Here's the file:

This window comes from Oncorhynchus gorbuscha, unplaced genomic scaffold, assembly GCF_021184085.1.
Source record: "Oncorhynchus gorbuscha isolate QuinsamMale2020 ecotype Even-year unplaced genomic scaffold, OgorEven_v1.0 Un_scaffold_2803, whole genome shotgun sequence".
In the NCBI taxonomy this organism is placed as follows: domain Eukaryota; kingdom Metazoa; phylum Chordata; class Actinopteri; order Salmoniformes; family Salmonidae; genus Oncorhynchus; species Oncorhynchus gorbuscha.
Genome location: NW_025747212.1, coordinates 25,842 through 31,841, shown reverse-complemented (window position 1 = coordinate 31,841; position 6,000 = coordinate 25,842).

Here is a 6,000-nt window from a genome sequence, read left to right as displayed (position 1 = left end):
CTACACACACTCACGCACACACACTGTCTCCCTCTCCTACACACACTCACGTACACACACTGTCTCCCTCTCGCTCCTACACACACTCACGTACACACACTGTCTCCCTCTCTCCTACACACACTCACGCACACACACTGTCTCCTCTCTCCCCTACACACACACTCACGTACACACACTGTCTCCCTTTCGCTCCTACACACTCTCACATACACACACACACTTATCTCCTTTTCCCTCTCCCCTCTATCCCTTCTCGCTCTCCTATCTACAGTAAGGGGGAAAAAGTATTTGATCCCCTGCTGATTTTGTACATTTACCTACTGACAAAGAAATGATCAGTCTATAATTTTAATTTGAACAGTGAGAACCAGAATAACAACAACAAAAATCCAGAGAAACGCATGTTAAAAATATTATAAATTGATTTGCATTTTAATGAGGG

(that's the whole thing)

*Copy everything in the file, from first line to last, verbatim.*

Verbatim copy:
This window comes from Oncorhynchus gorbuscha, unplaced genomic scaffold, assembly GCF_021184085.1.
Source record: "Oncorhynchus gorbuscha isolate QuinsamMale2020 ecotype Even-year unplaced genomic scaffold, OgorEven_v1.0 Un_scaffold_2803, whole genome shotgun sequence".
In the NCBI taxonomy this organism is placed as follows: domain Eukaryota; kingdom Metazoa; phylum Chordata; class Actinopteri; order Salmoniformes; family Salmonidae; genus Oncorhynchus; species Oncorhynchus gorbuscha.
Genome location: NW_025747212.1, coordinates 25,842 through 31,841, shown reverse-complemented (window position 1 = coordinate 31,841; position 6,000 = coordinate 25,842).

Here is a 6,000-nt window from a genome sequence, read left to right as displayed (position 1 = left end):
CTACACACACTCACGCACACACACTGTCTCCCTCTCCTACACACACTCACGTACACACACTGTCTCCCTCTCGCTCCTACACACACTCACGTACACACACTGTCTCCCTCTCTCCTACACACACTCACGCACACACACTGTCTCCTCTCTCCCCTACACACACACTCACGTACACACACTGTCTCCCTTTCGCTCCTACACACTCTCACATACACACACACACTTATCTCCTTTTCCCTCTCCCCTCTATCCCTTCTCGCTCTCCTATCTACAGTAAGGGGGAAAAAGTATTTGATCCCCTGCTGATTTTGTACATTTACCTACTGACAAAGAAATGATCAGTCTATAATTTTAATTTGAACAGTGAGAACCAGAATAACAACAACAAAAATCCAGAGAAACGCATGTTAAAAATATTATAAATTGATTTGCATTTTAATGAGGG